Use a Strength Curve to Predict the Toughest Points of Your Workouts

·2-min read
Photo credit: John M Lund Photography Inc - Getty Images
Photo credit: John M Lund Photography Inc - Getty Images

Whether you’ve been lifting for a day or a decade (or even longer), if you’ve spent any time in the weight room, you know that some parts of any given exercise are more difficult than others. The bottom of a bench press, the top position of a row, the middle of a biceps curl—every movement has a struggle zone—that's a non-technical term—that makes just about every other part feel easy by comparison. But the most successful lifters don’t just recognise that; they use it to their advantage to maximise their gains.

Trainers and exercise scientists refer to the varying points of difficulty during each rep of an exercise as a “strength curve.” If you want to impress your more math-inclined training buddies, you can also explain that the term refers to the graphical representation of the amount of force required at each joint angle in an exercise’s range of motion, and that there are three types of curves: ascending, descending, and bell-shaped.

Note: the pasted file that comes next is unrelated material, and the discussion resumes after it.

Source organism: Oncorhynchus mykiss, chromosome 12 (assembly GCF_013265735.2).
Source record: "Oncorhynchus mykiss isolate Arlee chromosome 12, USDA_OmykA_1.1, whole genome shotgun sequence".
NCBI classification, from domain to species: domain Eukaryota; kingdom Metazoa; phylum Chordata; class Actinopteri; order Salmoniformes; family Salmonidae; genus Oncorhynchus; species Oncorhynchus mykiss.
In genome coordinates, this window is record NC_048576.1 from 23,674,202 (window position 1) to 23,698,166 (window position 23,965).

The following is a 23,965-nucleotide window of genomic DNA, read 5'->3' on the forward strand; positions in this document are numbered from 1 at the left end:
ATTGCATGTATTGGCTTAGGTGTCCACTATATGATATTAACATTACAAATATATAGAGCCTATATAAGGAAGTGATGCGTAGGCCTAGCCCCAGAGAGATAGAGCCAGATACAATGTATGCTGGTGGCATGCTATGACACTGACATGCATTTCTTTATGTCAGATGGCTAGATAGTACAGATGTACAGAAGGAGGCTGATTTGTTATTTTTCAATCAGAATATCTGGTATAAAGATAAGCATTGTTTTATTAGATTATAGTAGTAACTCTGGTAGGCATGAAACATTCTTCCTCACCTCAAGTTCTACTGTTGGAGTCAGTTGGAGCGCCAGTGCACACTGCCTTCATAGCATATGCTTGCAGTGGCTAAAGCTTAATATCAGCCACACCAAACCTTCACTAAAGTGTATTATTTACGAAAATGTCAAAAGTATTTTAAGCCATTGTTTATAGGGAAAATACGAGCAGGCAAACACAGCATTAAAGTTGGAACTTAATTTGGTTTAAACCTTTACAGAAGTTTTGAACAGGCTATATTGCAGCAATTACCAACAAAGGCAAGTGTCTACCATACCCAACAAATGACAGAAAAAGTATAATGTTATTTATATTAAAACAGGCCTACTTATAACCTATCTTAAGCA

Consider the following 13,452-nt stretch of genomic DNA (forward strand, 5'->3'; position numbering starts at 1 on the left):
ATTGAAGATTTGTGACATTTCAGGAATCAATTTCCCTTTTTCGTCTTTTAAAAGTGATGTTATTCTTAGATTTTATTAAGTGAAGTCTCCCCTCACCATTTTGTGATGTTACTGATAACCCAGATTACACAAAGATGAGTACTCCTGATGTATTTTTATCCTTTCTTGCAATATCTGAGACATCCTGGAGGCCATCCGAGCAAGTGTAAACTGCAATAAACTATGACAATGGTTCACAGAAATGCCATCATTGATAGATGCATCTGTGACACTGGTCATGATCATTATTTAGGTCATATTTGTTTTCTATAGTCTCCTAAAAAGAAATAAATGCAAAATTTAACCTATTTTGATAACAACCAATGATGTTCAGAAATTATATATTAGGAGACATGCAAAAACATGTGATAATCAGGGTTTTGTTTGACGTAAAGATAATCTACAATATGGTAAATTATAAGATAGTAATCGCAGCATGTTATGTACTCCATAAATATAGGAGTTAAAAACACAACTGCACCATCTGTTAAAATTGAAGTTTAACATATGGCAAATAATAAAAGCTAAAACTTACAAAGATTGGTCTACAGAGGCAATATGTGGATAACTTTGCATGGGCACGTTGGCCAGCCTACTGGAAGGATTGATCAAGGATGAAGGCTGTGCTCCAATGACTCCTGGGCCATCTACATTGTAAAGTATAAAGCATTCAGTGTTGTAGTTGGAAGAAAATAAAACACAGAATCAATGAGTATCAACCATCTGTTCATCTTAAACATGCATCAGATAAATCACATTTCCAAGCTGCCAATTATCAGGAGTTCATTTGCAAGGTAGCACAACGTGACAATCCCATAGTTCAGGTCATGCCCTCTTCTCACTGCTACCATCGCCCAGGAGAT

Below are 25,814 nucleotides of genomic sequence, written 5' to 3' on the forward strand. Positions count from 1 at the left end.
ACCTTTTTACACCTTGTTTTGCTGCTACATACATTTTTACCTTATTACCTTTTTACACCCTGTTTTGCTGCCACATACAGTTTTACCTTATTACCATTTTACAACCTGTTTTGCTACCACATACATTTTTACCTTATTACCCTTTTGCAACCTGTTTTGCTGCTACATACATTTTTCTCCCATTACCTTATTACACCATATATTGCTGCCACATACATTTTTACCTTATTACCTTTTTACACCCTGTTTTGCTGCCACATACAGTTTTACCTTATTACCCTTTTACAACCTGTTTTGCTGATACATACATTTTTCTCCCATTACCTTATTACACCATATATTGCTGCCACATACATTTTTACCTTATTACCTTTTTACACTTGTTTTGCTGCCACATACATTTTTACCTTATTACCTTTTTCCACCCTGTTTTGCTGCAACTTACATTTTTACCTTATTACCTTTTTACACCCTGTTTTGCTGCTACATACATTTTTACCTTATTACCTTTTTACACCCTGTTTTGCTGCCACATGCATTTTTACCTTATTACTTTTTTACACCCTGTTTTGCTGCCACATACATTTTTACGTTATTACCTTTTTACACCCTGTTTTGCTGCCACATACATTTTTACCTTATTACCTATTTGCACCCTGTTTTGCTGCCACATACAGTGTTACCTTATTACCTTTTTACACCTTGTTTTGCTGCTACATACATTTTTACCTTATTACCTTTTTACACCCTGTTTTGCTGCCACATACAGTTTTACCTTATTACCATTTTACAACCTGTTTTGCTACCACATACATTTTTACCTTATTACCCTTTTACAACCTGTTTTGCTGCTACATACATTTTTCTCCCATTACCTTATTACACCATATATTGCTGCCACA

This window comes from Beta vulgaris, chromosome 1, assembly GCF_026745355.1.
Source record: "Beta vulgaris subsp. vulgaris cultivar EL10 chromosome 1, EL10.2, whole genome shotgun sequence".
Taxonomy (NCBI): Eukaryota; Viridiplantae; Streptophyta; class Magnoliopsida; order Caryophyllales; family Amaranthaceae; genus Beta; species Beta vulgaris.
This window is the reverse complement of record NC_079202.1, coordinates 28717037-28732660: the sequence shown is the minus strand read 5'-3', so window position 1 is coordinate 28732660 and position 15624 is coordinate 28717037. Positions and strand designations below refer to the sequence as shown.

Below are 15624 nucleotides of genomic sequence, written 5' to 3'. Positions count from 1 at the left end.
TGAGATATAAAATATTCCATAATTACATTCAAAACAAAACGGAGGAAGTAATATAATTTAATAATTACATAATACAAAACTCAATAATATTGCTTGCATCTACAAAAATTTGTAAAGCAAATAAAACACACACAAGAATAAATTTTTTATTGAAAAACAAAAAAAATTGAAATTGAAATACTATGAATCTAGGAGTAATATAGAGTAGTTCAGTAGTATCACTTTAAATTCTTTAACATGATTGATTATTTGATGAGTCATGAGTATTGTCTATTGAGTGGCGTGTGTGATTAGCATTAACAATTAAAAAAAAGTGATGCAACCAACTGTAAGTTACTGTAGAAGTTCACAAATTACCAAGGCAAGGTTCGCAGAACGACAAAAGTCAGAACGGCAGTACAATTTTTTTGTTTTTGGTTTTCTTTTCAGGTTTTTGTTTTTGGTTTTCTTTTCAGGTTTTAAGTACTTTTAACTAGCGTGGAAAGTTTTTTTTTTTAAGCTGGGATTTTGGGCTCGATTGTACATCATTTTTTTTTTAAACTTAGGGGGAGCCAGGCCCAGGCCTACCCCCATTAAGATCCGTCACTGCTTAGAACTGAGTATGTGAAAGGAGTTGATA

The bench press and squat are examples of exercises with an ascending strength curve—they feel the hardest at the bottom of the movement (i.e., full flexion) and easiest at the top (full extension). Exercises with a descending strength curve (e.g., row, chinup) flip the script; they’re hardest at the top of the movement and easiest at the bottom. Exercises with a bell curve (e.g., biceps curl) are easiest at the endpoints and most challenging in the middle.

But if you really want to optimise your training, you’ll focus not only on the point where an exercise is the most difficult, but also on the points where it isn’t.

Your move: Eliminate the easy points. There are a couple of ways to do that.

The first is to superset or triset exercises that target a muscle with different strength curves. For the biceps, that might encompass the classic curl (bell-shaped), the preacher curl (ascending), and the spider curl (descending).

Another way is to integrate variable resistance training into your program, using bands or chains to maintain constant tension on a muscle throughout each rep. No matter which method you use, the outcome is the same: More time under tension, and greater strength and muscle gains as a result.

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